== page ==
Keywords: Cross-language Transfer, Metalinguistic Awareness, Reading Difficulties

Study of Development Effective Speech Rubric

Uğur Demircan, Burcu Kurnaz & Ali Türkel

pp. 98 - 116   |  DOI: 10.29329/ijler.2023.591.5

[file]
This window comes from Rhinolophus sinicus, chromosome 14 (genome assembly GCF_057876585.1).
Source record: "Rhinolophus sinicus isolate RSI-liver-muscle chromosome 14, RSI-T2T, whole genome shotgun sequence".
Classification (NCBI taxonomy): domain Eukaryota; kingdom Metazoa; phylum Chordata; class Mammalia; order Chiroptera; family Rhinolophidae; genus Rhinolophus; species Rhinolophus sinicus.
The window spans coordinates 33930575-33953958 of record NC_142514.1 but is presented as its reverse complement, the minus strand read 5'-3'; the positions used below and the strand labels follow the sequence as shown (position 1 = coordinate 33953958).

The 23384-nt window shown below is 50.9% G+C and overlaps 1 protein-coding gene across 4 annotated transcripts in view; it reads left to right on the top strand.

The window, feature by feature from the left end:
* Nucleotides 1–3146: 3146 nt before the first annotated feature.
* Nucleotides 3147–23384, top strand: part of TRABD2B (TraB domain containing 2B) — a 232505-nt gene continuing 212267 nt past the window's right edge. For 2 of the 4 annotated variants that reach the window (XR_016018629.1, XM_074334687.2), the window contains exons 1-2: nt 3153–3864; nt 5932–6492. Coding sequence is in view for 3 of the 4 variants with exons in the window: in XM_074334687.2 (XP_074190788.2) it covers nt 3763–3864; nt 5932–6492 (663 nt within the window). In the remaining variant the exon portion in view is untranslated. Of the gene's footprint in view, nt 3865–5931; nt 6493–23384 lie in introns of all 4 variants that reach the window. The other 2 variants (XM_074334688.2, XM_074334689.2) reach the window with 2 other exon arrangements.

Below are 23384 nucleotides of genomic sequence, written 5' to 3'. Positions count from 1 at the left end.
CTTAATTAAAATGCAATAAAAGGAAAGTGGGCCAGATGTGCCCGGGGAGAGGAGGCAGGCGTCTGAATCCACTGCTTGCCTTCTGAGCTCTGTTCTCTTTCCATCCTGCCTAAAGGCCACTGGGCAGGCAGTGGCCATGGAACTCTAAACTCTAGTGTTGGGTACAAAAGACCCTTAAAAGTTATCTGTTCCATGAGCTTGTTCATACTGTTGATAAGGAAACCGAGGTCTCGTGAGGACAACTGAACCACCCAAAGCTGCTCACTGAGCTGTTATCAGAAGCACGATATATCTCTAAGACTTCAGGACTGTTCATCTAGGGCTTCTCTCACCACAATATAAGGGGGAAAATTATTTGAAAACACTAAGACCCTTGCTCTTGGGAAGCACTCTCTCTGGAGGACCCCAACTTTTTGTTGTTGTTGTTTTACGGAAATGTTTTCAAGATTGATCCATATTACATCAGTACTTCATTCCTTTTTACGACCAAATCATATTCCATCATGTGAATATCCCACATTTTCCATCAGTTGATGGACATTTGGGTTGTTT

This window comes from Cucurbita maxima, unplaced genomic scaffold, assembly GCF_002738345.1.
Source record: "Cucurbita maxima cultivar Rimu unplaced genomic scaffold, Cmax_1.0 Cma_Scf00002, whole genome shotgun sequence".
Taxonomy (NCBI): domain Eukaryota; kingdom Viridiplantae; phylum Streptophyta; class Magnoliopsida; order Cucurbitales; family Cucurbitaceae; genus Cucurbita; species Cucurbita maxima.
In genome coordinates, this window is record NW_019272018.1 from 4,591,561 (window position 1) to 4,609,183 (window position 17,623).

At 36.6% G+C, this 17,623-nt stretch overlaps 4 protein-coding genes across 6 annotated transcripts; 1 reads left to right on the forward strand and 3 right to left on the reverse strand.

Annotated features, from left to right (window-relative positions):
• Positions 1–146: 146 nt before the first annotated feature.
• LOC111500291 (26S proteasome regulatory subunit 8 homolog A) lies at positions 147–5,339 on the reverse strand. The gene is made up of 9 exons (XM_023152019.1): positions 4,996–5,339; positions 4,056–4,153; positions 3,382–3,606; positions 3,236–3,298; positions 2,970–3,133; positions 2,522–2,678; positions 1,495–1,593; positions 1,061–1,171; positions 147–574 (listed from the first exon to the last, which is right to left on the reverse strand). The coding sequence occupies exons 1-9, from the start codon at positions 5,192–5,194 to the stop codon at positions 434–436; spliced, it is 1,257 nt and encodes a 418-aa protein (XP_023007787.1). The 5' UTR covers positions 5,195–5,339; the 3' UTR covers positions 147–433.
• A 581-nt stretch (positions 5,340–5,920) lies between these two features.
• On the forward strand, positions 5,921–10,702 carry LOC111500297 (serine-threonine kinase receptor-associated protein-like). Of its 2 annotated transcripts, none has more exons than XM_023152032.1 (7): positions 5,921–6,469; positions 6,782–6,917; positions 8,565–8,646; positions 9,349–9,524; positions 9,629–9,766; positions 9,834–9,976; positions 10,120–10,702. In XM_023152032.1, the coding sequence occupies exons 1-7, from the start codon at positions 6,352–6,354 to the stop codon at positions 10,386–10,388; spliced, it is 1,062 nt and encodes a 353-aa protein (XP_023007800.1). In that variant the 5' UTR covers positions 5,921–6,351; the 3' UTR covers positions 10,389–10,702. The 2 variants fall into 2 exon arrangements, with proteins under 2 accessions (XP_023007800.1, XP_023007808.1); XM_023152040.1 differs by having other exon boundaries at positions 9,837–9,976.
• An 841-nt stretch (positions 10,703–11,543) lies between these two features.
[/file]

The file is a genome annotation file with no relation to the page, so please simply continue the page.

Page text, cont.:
Developing speaking skills is one of the most basic aims of mother tongue teaching. One of the important stages in the development of speaking skill is evaluation. When the limited number of measurement tools related to the measurement of speaking skill in the literature are scanned, it is seen that have weaknesses from different aspects and criticisms draw to attention. Uncertainties or deficiencies regarding what the measured feature is or level score represents what draws attention in existing measurement tools. The aim of this study is to develop an effective speaking rubric that can be used in all types of speech, which deals with the features that should be found in the nature of an effective speech separately, gives clear feedback to the students about their performance, and provides a more objective measurement by defining each sub-skill level separately. This study is a survey-designed research aiming to develop an effective speaking rubric with high validity and reliability. The study group of the research consists of a total of 66 Fine Arts Education students studying at a state university in the spring semester of the 2017-2018 academic year and taking Oral Expression course. In the development of an effective speaking rubric, a literature review was conducted, and accordingly, an item pool was created, the opinions of experts in the field were consulted, and pre-test studies were carried out. Consisting of 21 items, the scale was developed as a triple rubric. The items used in the scale describe three different performance levels of the target behavior. In the application, the participants spoke in front of the audience, and the scoring was done by two different Turkish teachers. During the application, the participants spoke in front of the audience, and the scoring was done by two different Turkish teachers. Kappa Fit Analysis and Pearson Product-Moment Correlation test were used in the analysis of the data. As a result of the research, it was seen that the change in the item scores of the participants from both raters was similar, there was a high level of positive correlation between the total scores, and it was concluded that the developed rubric was a valid and reliable measurement tool. The developed scale can also be used in other studies that require the measurement of speaking skills. In addition, it is recommended to use the scale for teachers and academicians in the assessment and evaluation phase of oral lecture courses.